One way to do what you want is to have your computing class (
simulation in your case) be a subclass of
Process. When initialized properly, instances of this class will run in separate processes and you can set off a group of them from a list just like you wanted.
Here's an example, building on what you wrote above:
def __init__(self, name):
# must call this before anything else
# then any other initialization
self.name = name
self.number = 0.0
sys.stdout.write('[%s] created: %f\n' % (self.name, self.number))
sys.stdout.write('[%s] running ... process id: %s\n'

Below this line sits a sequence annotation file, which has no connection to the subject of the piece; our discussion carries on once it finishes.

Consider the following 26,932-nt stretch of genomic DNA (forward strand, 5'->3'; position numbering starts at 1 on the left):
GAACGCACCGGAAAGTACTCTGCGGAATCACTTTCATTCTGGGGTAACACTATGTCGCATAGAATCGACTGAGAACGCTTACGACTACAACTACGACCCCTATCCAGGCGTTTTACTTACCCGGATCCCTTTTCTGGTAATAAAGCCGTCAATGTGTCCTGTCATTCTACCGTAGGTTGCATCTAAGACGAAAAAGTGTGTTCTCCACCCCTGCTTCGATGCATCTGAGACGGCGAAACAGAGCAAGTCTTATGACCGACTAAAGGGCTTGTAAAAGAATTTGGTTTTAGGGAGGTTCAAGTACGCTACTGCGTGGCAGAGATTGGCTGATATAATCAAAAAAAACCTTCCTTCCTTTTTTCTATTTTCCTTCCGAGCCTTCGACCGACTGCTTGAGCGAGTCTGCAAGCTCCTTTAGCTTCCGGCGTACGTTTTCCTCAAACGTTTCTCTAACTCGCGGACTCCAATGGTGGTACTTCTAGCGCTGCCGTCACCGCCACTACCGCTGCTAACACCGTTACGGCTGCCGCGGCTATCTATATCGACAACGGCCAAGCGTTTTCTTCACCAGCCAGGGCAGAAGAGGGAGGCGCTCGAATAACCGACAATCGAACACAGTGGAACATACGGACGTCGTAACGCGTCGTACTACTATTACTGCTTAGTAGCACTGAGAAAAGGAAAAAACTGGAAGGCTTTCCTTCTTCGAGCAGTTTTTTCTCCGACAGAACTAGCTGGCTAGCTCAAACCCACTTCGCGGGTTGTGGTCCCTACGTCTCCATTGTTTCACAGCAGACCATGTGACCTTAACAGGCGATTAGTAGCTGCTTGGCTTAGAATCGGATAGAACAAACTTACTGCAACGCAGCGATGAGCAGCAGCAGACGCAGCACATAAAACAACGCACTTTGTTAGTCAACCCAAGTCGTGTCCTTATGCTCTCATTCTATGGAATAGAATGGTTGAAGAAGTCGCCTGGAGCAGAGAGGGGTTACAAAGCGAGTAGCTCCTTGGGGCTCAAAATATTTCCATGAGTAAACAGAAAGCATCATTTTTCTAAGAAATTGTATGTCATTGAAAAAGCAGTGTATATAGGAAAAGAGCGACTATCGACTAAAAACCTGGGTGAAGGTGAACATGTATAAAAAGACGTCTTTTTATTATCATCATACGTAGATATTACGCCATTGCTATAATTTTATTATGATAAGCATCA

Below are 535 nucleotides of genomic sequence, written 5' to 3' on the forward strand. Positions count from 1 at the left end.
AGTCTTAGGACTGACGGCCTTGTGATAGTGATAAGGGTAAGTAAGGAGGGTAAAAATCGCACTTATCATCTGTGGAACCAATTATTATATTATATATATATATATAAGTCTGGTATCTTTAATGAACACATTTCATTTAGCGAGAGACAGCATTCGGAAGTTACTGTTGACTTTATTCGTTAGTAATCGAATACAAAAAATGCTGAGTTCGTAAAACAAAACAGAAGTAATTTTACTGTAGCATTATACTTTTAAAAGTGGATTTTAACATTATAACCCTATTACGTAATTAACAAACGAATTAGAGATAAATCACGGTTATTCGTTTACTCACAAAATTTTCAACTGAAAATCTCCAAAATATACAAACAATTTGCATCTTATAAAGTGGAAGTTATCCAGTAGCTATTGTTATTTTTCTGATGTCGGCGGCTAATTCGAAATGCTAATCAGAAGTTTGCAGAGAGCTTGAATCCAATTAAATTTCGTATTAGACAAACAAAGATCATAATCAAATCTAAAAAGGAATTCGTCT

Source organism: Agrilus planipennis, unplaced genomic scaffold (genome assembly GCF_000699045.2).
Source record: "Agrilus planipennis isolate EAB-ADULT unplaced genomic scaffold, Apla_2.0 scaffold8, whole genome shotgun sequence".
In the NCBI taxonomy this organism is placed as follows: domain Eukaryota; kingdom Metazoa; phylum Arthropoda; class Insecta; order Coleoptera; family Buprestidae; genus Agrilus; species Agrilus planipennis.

% (self.name, os.getpid()))
self.number = random.uniform(0.0, 10.0)
sys.stdout.write('[%s] completed: %f\n' % (self.name, self.number))
Then just make a list of objects and start each one with a loop:
sim_list = 
for sim in sim_list:
When you run this you should see each object run in its own process. Don't forget to call
Process.__init__(self) as the very first thing in your class initialization, before anything else.
Obviously I've not included any interprocess communication in this example; you'll have to add that if your situation requires it (it wasn't clear from your question whether you needed it or not).
This approach works well for me, and I'm not aware of any drawbacks. If anyone knows of hidden dangers which I've overlooked, please let me know.
I hope this helps.